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Spokane, Washington  Est. May 19, 1883

EWU student uses her lifeguard CPR training to save 16-year-old classmate in cardiac arrest

Taija “Tay” Nelms, 22, visits with Justus Danielli, 16, on March 26.  (Courtesy)

Taija “Tay” Nelms arrived 10 minutes early for her calculus final at Eastern Washington University in late March. A few students were sitting down, and the lights weren’t even on yet.

Moments later, a classmate at a nearby desk collapsed.

Running Start student Justus Danielli, a 16-year-old from Ferris High School there to take the same test, had gone into sudden cardiac arrest. When a 911 dispatcher urged CPR, Nelms acted quickly and used her training from her days as Hillyard pool lifeguard.

She recalled how to count the compressions, and how deep to press. During a cardiac arrest, the heart can’t pump blood to the rest of the body, including the brain and lungs. CPR uses chest compressions to mimic how the heart pumps, to help keep blood flowing throughout the body.

“We couldn’t find an AED or a pulse,” said Nelms, 22, who is credited by family and doctors for saving Danielli’s life.

“The boy fell over out of his chair onto the ground, so I ran out and tried to find a professor to let them know someone has fainted,” Nelms said. “As I was coming back into the classroom, I realized he was in the middle of a seizure … it looks like you’re having a seizure, but it’s really your heart stopping.”

In those seconds, someone had called 911, and Nelms answered the dispatcher’s questions – no, he wasn’t breathing, and she couldn’t find a pulse. If performed in the first few minutes of cardiac arrest, CPR can double or triple a person’s chance of survival.

“As I was speaking with the dispatch, they said, ‘OK, perform CPR right now.’ I went into action because it was shocking to everyone; no one knew what to do,” she said. “I was trained from the city of Spokane, and I was like, ‘I’ll do it.’ ”

Adrenaline took over, and although Nelms thought she’d done CPR for about three minutes, she actually kept up the chest compressions for about 10 minutes, based on what emergency workers have since told her and the family.

After six days at Providence Sacred Heart Children’s Hospital, where he got a pacemaker-defibrillator device installed, Danielli is now home and recovering well, said his mom, Larissa Warren. Before his release, Nelms went to visit him at the hospital on March 26.

Warren learned in the aftermath how Nelms quickly notified authorities, then immediately returned to her son.

“Tay started performing CPR, and she had to have done it within seconds,” Warren said. “She had to pull him out from underneath his desk. What we were told is she performed CPR for about 10 minutes until the EMTs and Cheney Fire Department showed up. They then performed CPR on him and shocked him about five times.”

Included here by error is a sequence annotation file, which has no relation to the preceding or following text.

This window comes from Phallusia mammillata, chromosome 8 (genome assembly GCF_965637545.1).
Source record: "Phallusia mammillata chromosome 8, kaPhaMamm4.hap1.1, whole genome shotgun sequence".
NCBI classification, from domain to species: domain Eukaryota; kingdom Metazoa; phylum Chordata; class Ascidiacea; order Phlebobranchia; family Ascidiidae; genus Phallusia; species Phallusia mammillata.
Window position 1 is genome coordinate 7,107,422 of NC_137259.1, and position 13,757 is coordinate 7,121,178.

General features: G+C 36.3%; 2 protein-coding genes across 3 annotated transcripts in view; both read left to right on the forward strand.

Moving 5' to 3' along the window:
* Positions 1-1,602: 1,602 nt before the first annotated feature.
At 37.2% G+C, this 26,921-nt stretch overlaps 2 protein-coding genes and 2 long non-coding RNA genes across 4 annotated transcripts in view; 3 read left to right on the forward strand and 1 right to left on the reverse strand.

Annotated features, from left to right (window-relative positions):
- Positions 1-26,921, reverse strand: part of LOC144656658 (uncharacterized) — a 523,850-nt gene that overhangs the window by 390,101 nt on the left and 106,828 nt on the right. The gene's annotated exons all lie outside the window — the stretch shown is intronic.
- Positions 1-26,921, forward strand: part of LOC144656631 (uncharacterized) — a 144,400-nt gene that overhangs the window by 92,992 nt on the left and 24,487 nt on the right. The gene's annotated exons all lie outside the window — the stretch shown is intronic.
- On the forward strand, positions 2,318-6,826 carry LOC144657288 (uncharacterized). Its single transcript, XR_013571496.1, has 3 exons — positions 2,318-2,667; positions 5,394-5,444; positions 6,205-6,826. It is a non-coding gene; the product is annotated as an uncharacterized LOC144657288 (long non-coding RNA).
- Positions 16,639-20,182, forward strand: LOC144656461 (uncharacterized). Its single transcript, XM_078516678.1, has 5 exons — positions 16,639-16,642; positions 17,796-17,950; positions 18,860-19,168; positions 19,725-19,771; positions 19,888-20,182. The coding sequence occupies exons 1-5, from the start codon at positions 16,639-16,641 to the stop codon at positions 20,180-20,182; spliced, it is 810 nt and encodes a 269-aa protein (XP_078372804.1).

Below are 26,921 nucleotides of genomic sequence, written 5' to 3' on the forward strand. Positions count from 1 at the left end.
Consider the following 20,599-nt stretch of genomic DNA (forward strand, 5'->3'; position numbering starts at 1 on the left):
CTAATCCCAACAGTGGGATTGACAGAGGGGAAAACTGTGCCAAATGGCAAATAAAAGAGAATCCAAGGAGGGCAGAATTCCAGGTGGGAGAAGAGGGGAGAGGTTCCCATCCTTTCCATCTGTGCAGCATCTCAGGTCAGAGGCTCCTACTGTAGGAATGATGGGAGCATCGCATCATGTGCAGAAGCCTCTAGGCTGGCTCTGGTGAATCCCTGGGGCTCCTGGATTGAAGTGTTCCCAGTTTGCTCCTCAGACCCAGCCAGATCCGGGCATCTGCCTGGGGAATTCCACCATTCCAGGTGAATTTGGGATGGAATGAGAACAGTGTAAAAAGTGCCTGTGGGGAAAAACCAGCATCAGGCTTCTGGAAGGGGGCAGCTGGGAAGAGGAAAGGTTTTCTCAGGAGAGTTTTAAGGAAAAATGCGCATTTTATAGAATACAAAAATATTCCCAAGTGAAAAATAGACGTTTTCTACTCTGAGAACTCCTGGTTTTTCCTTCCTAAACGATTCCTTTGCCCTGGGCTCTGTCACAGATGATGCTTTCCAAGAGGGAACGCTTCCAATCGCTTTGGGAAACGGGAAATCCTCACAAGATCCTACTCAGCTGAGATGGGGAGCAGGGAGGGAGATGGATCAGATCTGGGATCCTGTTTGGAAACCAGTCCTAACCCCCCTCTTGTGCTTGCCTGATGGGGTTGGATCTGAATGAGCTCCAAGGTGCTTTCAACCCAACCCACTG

Warren said those emergency responders worked another 30 to 40 minutes to stabilize her son for transport by Life Flight to the hospital’s pediatric intensive care unit.

Later, scans and a brain MRI found no damage, Warren said. She tears up describing the first day in the hospital.

“When he arrived, for the first 24 hours he was in a coma and on 100% life support,” Warren said. “They had a ventilator on him. After 24 hours, they were able to start reducing it.

“Nothing is wrong with him. They couldn’t find any reason that caused it besides arrhythmia. He’s always been a healthy kid,” Warren said. “The doctors came out and told us that situations like this often don’t end well. They weren’t sure if he was going to make it, and if he did make it, he’d probably never be himself again because of how long he needed CPR.”

Danielli’s young age perhaps was a factor in his recovery, his mom said, but doctors and nurses repeatedly told her that Nelms’ first 10 minutes of CPR were crucial.

“The doctors credit my son surviving with no brain damage to her quick, heroic actions,” Warren said. “The doctors and nurses were calling Tay a hero, and I definitely agree.”

Nelms had only previously performed CPR on a practice dummy. It still feels surreal, she said.

Turns out, Nelms learned later that she actually knew the family. She and Danielli’s stepbrother, Peyton Warren, were friends at Lewis and Clark High School. She graduated from there in 2019.

Before March 23, she had seen Danielli in the class but hadn’t learned his name or about that connection.

“He’s a fighter. I’m very proud of him. I’m very happy that he’s still here,” Nelms said. “It’s definitely something no one could expect, let alone imagine, possibly losing one of their loved ones, so I’m just really happy I was there in the moment to save him.”

Now an EWU junior, Nelms plans to get a bachelor’s in forensic chemistry with a minor in psychology. She’s hoping for an FBI career as a forensic chemist.

Danielli has taken classes this year at EWU after meeting all required high school classes with “A” grades, Warren said. He’ll be a Ferris senior next year, scheduled to graduate at age 17.

Because he’s so far ahead, she said her son will take the rest of the academic year off to recover. He’s doing physical therapy and slowly gaining back his strength.

Danielli doesn’t recall the time from his collapse to the early hospital stay. He does remember meeting Nelms later.

“That was pretty amazing, what she did,” Danielli said on Tuesday. “Meeting her was very exciting, because obviously without her doing that 10 minutes of CPR, it would have been a very different outcome.”